Radio RSS

Harmon’s Histories: Waxing nostalgic about the early days of radio broadcasting
Harmon’s Histories: Waxing nostalgic about the early days of radio broadcasting
Harmon’s Histories: Waxing nostalgic about the early days of radio broadcasting
In December 1923, Waldemar Kaempffert, a “noted technical expert,” described the transition from the “the first timid experiments” with radio signals to the birth of the “broadcasting business.” That business created a whole new language and job descriptions. There were terms like “Broadcast Studio,” “Power Room” and “Master Clock,” and job titles like “Director of Broadcasting,” “Power Man” and “Announcer.”
Harmon’s Histories: Happy New Year! Keep that window cracked open at night!
Harmon’s Histories: Happy New Year! Keep that window cracked open at night!
Harmon’s Histories: Happy New Year! Keep that window cracked open at night!
Happy New Year! As we all hope 2024 will be a better year than 2023, we look back at similar hopes 100 years ago. The editor of The Madisonian newspaper (Virginia City) at the end of 1923 wrote: “The old year fades away and the God of time ushers in the infant of 1924. The years come, and they go, and are seen no more, but they leave a heritage that even time itself can not efface.”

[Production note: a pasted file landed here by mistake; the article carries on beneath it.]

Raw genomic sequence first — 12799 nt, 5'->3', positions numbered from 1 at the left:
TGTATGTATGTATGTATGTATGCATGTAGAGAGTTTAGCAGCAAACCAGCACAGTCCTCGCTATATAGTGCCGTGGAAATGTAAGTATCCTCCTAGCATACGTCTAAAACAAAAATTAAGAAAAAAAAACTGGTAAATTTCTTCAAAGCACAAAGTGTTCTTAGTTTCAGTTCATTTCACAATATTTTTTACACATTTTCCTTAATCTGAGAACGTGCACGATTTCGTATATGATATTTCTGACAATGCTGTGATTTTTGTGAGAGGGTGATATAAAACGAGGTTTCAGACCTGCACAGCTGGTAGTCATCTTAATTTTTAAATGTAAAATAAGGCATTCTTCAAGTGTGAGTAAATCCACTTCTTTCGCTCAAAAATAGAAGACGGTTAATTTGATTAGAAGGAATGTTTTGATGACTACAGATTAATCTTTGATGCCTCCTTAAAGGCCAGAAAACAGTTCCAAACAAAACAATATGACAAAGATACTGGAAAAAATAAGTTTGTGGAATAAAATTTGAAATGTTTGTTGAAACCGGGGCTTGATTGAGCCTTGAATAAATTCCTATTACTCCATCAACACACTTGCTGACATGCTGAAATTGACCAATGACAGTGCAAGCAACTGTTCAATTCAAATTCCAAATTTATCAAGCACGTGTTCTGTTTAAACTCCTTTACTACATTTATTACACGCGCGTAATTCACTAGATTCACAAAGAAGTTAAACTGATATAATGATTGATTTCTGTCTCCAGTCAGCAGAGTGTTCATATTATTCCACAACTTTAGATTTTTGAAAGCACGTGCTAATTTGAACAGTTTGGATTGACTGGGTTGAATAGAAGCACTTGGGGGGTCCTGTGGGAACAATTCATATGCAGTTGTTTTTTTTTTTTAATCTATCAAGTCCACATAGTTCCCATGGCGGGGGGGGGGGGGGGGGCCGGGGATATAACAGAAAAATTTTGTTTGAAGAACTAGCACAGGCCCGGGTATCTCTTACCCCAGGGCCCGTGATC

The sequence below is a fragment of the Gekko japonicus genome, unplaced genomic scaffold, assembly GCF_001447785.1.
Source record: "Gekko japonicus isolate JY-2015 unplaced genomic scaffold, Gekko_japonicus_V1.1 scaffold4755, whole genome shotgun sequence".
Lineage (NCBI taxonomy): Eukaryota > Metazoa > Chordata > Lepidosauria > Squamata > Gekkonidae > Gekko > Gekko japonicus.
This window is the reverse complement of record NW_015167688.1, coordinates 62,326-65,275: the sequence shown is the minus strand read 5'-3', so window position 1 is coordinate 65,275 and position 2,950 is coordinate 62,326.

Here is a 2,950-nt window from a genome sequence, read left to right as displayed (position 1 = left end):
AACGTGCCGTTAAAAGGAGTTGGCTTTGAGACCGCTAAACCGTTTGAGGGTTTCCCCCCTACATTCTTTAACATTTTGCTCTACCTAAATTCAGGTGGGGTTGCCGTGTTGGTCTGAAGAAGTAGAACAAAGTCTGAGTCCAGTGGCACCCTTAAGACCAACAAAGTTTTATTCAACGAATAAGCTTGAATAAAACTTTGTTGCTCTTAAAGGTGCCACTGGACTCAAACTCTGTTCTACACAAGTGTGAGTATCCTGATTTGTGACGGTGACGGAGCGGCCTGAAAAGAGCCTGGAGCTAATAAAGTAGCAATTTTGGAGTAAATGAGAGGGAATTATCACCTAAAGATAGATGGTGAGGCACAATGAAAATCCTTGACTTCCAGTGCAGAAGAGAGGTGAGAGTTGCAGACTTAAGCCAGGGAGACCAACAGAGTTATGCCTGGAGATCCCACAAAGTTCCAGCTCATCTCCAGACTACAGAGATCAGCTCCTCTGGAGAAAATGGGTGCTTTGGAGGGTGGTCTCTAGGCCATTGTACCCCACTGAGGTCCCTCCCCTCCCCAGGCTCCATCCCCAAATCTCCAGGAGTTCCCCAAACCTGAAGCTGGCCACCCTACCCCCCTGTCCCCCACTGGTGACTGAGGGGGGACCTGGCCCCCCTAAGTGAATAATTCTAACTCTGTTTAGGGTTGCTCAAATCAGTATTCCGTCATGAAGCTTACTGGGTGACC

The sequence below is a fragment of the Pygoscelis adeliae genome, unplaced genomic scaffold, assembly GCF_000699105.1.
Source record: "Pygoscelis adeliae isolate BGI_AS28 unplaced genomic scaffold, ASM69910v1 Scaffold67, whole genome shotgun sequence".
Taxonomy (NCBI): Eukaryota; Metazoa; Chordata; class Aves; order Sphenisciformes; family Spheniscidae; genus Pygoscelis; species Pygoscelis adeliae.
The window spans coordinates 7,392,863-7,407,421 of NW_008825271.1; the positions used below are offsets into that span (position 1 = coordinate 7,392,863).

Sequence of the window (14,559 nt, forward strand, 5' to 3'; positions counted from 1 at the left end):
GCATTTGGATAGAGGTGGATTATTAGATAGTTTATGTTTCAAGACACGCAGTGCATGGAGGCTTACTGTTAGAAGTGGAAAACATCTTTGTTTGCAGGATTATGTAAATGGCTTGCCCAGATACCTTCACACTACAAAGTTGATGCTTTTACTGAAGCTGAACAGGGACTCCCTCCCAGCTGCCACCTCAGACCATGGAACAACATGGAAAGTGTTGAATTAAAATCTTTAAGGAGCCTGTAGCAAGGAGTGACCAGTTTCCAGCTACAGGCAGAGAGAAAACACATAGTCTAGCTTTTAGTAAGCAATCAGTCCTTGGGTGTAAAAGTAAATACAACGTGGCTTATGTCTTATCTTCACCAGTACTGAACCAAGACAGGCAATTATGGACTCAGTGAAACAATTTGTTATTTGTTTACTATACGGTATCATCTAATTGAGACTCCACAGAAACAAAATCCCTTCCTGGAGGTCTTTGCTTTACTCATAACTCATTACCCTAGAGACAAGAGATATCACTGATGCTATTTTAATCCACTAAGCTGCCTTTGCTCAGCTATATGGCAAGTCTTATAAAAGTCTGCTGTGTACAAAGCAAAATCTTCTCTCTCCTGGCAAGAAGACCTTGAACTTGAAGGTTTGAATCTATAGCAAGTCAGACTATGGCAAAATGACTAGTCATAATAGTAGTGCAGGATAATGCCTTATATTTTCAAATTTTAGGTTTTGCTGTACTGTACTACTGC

Harmon’s Histories: PINK in 2024? Or Carpenters, Elvin Bishop, Buck Owens in 1973?
Harmon’s Histories: PINK in 2024? Or Carpenters, Elvin Bishop, Buck Owens in 1973?
Harmon’s Histories: PINK in 2024? Or Carpenters, Elvin Bishop, Buck Owens in 1973?
I see that P!NK will perform in Missoula at Washington-Grizzly Stadium in August, with Sheryl Crow among the warm-up acts. Ticket prices, according to various websites, range between $70 and $370. That prompted me to look back through old issues of the UM student newspaper, The Kaimin, for the various acts and ticket prices in Missoula 50 years ago: 1973. Wow! What a year!
Harmon’s Histories: In final class, UM’s Toole warned of corporate greed, rapacious development
Harmon’s Histories: In final class, UM’s Toole warned of corporate greed, rapacious development
Harmon’s Histories: In final class, UM’s Toole warned of corporate greed, rapacious development
“There are, I think, undeniably, new winds sweeping across America. They are indeed gusty and changeable, but they are new - and they will alter what happens in Montana ... (either for) better or worse, (depending) on Montanans and how they, or you, read those winds.” The quote is from one of my favorite historians, K. Ross Toole, a Montana rancher who accepted the Hammond Professorship at the University of Montana in 1965 – a post he held until his death in 1981.

Load More Articles